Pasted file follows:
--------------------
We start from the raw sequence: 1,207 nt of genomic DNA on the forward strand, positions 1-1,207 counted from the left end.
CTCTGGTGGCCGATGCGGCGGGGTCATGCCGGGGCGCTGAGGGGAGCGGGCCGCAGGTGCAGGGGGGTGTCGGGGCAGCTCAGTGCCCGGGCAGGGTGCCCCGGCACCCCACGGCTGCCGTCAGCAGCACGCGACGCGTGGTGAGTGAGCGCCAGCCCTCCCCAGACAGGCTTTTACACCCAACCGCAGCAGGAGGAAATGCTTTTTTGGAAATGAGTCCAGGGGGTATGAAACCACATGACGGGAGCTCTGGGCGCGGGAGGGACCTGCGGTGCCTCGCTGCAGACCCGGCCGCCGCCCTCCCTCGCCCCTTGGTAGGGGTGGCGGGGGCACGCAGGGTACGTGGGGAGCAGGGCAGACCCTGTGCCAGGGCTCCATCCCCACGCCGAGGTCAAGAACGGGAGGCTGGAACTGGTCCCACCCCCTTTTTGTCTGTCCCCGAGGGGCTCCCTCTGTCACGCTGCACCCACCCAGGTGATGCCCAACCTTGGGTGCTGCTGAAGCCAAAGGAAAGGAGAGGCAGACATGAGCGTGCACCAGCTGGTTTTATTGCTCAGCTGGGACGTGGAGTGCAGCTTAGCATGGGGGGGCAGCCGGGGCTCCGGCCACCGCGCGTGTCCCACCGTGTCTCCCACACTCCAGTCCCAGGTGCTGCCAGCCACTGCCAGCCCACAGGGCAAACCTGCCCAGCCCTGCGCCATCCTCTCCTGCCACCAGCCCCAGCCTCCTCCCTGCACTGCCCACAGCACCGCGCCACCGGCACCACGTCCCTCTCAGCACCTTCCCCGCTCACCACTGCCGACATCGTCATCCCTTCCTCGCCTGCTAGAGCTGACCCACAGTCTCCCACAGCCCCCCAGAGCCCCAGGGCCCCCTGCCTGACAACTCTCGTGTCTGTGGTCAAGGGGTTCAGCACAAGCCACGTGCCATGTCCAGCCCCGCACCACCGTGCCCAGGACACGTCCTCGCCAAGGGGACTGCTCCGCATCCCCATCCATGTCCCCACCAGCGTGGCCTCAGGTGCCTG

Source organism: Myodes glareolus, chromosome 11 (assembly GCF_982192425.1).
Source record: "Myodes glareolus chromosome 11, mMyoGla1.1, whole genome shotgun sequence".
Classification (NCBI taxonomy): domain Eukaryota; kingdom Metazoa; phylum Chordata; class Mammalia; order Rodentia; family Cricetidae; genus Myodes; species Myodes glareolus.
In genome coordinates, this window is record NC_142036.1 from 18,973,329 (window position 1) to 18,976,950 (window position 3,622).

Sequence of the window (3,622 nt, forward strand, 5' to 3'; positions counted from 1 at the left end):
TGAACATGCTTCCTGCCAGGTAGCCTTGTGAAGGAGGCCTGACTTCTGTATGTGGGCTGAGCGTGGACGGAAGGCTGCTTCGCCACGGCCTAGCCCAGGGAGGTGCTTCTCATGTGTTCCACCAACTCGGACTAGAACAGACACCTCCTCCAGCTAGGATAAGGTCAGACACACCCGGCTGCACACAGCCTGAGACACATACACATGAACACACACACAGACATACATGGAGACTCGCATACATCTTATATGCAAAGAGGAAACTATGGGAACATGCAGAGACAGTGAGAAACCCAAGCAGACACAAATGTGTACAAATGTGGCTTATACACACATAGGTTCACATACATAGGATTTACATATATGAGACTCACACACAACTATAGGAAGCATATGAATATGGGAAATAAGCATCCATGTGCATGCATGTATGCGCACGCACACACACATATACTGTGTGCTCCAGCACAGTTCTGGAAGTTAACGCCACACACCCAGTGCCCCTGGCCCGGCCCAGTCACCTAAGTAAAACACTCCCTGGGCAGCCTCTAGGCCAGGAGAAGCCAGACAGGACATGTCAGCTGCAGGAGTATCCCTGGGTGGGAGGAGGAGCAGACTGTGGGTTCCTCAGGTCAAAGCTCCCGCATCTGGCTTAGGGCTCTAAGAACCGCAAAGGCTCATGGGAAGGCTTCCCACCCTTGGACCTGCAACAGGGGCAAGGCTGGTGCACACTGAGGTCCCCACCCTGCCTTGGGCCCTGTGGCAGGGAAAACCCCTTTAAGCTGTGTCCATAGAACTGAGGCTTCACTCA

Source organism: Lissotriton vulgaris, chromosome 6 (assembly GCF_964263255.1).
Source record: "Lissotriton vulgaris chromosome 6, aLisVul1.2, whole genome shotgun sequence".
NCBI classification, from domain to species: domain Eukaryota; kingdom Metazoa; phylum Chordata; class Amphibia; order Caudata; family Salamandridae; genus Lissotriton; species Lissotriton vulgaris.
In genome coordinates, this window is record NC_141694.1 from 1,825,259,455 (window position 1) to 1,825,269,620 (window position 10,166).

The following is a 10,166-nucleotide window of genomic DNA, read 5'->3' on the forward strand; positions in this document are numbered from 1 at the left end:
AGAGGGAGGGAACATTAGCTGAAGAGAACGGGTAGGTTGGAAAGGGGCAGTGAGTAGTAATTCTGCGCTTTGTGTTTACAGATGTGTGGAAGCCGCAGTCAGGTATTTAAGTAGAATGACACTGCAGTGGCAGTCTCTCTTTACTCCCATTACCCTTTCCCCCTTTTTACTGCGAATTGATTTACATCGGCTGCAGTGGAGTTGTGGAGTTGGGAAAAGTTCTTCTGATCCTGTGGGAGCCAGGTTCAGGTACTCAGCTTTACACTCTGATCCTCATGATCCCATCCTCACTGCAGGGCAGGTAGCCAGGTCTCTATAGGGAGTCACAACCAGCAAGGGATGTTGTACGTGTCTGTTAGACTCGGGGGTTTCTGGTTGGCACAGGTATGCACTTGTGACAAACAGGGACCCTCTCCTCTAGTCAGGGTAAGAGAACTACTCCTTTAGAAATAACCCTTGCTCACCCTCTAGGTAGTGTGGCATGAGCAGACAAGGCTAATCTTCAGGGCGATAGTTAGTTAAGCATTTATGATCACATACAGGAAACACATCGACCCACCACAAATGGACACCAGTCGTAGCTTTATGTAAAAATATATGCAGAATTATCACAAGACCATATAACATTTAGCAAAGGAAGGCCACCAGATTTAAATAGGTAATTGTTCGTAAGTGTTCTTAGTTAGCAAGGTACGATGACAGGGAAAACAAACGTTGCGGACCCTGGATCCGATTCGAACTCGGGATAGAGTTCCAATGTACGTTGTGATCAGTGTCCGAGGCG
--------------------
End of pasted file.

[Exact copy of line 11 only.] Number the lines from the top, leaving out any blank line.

NCBI classification, from domain to species: domain Eukaryota; kingdom Metazoa; phylum Chordata; class Amphibia; order Caudata; family Salamandridae; genus Lissotriton; species Lissotriton vulgaris.